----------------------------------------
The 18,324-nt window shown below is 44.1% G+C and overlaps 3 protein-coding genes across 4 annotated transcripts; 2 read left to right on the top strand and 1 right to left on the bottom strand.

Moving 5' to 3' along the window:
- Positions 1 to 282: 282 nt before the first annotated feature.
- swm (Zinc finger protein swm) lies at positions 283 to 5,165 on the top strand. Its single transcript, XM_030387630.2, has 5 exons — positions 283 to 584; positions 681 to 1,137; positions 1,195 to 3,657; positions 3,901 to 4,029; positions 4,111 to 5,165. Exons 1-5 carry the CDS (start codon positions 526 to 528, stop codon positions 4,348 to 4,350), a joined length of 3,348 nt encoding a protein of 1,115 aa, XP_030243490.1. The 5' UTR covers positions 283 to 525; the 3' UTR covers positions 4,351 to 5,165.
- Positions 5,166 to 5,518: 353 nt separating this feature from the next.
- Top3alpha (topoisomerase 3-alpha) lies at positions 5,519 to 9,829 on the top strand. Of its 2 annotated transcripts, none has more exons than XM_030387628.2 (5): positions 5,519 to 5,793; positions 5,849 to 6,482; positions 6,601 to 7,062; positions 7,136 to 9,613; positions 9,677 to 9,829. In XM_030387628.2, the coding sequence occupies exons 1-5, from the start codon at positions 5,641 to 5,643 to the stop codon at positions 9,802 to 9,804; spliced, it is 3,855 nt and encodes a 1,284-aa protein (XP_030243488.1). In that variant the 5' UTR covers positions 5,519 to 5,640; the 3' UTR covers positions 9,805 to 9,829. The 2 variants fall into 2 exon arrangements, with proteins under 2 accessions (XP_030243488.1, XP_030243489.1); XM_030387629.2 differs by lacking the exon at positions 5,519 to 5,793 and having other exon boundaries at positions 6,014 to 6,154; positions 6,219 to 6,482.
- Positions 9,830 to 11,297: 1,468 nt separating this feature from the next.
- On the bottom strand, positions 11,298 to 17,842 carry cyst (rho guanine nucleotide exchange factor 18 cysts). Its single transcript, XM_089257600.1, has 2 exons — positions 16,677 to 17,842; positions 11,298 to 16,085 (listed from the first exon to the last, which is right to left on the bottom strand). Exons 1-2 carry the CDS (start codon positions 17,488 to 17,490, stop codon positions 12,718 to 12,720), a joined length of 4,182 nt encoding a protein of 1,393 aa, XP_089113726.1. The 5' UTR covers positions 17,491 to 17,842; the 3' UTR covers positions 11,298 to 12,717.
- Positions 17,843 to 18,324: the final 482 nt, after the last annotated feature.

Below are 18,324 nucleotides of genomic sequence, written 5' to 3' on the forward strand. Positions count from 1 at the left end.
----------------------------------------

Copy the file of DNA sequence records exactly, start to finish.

The 18,324-nt window shown below is 44.1% G+C and overlaps 3 protein-coding genes across 4 annotated transcripts; 2 read left to right on the top strand and 1 right to left on the bottom strand.

Moving 5' to 3' along the window:
- Positions 1 to 282: 282 nt before the first annotated feature.
- swm (Zinc finger protein swm) lies at positions 283 to 5,165 on the top strand. Its single transcript, XM_030387630.2, has 5 exons — positions 283 to 584; positions 681 to 1,137; positions 1,195 to 3,657; positions 3,901 to 4,029; positions 4,111 to 5,165. Exons 1-5 carry the CDS (start codon positions 526 to 528, stop codon positions 4,348 to 4,350), a joined length of 3,348 nt encoding a protein of 1,115 aa, XP_030243490.1. The 5' UTR covers positions 283 to 525; the 3' UTR covers positions 4,351 to 5,165.
- Positions 5,166 to 5,518: 353 nt separating this feature from the next.
- Top3alpha (topoisomerase 3-alpha) lies at positions 5,519 to 9,829 on the top strand. Of its 2 annotated transcripts, none has more exons than XM_030387628.2 (5): positions 5,519 to 5,793; positions 5,849 to 6,482; positions 6,601 to 7,062; positions 7,136 to 9,613; positions 9,677 to 9,829. In XM_030387628.2, the coding sequence occupies exons 1-5, from the start codon at positions 5,641 to 5,643 to the stop codon at positions 9,802 to 9,804; spliced, it is 3,855 nt and encodes a 1,284-aa protein (XP_030243488.1). In that variant the 5' UTR covers positions 5,519 to 5,640; the 3' UTR covers positions 9,805 to 9,829. The 2 variants fall into 2 exon arrangements, with proteins under 2 accessions (XP_030243488.1, XP_030243489.1); XM_030387629.2 differs by lacking the exon at positions 5,519 to 5,793 and having other exon boundaries at positions 6,014 to 6,154; positions 6,219 to 6,482.
- Positions 9,830 to 11,297: 1,468 nt separating this feature from the next.
- On the bottom strand, positions 11,298 to 17,842 carry cyst (rho guanine nucleotide exchange factor 18 cysts). Its single transcript, XM_089257600.1, has 2 exons — positions 16,677 to 17,842; positions 11,298 to 16,085 (listed from the first exon to the last, which is right to left on the bottom strand). Exons 1-2 carry the CDS (start codon positions 17,488 to 17,490, stop codon positions 12,718 to 12,720), a joined length of 4,182 nt encoding a protein of 1,393 aa, XP_089113726.1. The 5' UTR covers positions 17,491 to 17,842; the 3' UTR covers positions 11,298 to 12,717.
- Positions 17,843 to 18,324: the final 482 nt, after the last annotated feature.

Below are 18,324 nucleotides of genomic sequence, written 5' to 3' on the forward strand. Positions count from 1 at the left end.